5

The only way to manually adjust exposure compensation is to use either P,A,S or modes, however then of course something else is automated. In full manual mode you can not change exposure compensation ?

Am I mistaken, why is this ? Are other advanced cameras like this ?

  • EC in manual mode has an effect on the exposure metering needle only. In Canon cameras it doesn't do even that. See more about EC in "What is Exposure compensation?" – Esa Paulasto Jan 19 '14 at 22:28
  • @EsaPaulasto Not necessarily w/regard to all Canon bodies. If using E-TTL flash or Auto ISO, the top Canon models do allow use of EC in M mode. – Michael C Jan 19 '14 at 23:35
  • @MichaelClark - Even if the mode selector is rotated to point at M, I would not call it Manual mode if ISO is going on Auto. Good to know about E-TTL flash operation though. – Esa Paulasto Jan 20 '14 at 5:24
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    It is Manual exposure mode. The whole point is that even in M mode not everything (e.g. focus) is necessarily "Manual". But it is named Manual Exposure Mode. – Michael C Jan 20 '14 at 5:34
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    But in Nikon we can change EC in M mode – Aliti May 9 '15 at 5:14
12

This question tells me you should start by understanding exposure first. Start with reading about the Exposure-Triangle. If you understand that, you would not be asking this :)

Briefly, exposure is determined by 3 parameters: ISO, Shutter-Speed and Aperture. When you are in manual mode and set all these, that is it. No further adjust is possible or needed.

When you are in an automatic mode, you adjust 0, 1 or 2 of these three and the camera determines the rest. The point is that there is at least one left. Exposure-Compensation shifts how the camera sets the parameters it controls. If it cannot control anything as in manual mode, there is nothing to shift.

Most mid-range cameras with manual-controls and a single control-dial use this to their advantage where the EC button switches between controlling aperture and shutter-speed in Manual mode. If your camera has dual control-dials, EC either does nothing or shifts the Exposure-Meter which can be used as a guide to set Manual exposure. It does not affect exposure in this case either.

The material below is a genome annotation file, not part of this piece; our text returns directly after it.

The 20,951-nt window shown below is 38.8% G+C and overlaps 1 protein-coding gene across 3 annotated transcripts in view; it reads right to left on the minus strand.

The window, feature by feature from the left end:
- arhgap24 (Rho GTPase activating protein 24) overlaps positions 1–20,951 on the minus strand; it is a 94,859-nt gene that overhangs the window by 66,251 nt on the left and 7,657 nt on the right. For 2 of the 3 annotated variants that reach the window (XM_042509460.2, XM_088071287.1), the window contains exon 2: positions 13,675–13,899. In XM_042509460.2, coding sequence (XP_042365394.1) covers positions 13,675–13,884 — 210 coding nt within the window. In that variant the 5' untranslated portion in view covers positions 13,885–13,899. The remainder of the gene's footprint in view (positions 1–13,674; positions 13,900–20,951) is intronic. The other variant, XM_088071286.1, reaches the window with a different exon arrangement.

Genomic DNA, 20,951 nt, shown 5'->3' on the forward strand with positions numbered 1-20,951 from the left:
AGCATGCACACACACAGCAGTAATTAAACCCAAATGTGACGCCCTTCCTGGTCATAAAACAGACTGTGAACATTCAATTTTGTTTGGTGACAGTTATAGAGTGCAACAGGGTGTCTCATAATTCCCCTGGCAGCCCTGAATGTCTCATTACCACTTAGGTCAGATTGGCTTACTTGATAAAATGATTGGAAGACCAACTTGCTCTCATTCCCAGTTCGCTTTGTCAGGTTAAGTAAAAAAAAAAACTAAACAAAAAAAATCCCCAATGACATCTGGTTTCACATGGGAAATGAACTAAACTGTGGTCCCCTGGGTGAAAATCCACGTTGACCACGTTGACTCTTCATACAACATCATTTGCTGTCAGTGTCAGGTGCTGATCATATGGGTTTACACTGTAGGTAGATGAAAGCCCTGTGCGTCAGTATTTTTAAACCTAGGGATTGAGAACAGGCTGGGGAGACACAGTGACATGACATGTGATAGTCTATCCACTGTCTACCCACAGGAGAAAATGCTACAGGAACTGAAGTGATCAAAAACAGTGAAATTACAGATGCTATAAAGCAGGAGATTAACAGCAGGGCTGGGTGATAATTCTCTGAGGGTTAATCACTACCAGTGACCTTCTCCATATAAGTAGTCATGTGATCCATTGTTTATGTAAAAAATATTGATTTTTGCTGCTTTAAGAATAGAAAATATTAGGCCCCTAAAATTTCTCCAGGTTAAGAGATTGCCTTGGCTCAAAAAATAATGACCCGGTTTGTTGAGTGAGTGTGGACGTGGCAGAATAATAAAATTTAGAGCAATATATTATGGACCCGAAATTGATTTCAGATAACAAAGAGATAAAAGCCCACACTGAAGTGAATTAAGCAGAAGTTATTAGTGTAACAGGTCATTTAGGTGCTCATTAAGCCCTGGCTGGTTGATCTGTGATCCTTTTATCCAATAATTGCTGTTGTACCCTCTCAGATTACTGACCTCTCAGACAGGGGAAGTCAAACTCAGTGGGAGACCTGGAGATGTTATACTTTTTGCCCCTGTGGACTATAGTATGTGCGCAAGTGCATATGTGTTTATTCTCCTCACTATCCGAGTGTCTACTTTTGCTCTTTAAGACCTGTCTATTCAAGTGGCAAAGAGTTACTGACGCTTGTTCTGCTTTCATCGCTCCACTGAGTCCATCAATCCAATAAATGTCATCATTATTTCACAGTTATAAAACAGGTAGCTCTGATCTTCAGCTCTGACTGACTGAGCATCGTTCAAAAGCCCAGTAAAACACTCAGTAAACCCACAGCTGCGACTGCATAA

• What about automatic exposure bracketing when in manual mode? – alex.forencich Jan 20 '14 at 2:19
  • @alex.forencich - Not sure where your question comes from but AEB occurs around the set exposure in Manual mode. Different cameras behave slightly differently in that they will vary aperture, shutter-speed, ISO or a combination. – Itai Jan 20 '14 at 2:57
  • Well, if adjusting exposure compensation in manual mode is pointless as both the aperture and shutter speed are fixed, how come many cameras allow you to enable AEB while in manual mode? I know on my 7D it ends up adjusting the shutter speed just as it would in Av mode, which is not particularly intuitive. – alex.forencich Jan 20 '14 at 3:07
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    Almost all cameras that allow AEB in M mode do so by adjusting the Tv. It makes the most sense since neither DoF nor ISO is affected by changes in Tv. For images meant to be blended together in some way changing the DoF or ISO can significantly complicate matters on post-production. – Michael C Jan 20 '14 at 5:37
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    But in Nikon we can change EC in M mode – Aliti May 9 '15 at 5:16
6

In a general sense, Manual means manual. You do all of the work.

There are a few cameras that feature an "automatic manual" mode, in which you set the aperture and the shutter speed and the camera varies the ISO to suit. That's a new thing, and not quite the same thing as "full manual mode".

When you vary the exposure compensation on most cameras in manual mode, the only thing that changes is the meter indication. You have to change one of either the aperture, shutter speed or ISO yourself. You're in control, and you get to (or have to, if you find it a chore) decide which of the three elements controlling the exposure you want to adjust. Putting the camera in manual mode is telling it that you know what you're doing (which may or may not correspond at all to what the meter is reading). If you are using the camera's meter, then you can use the difference in reading between "normal" and "exposure compensated" readings to inform your decision.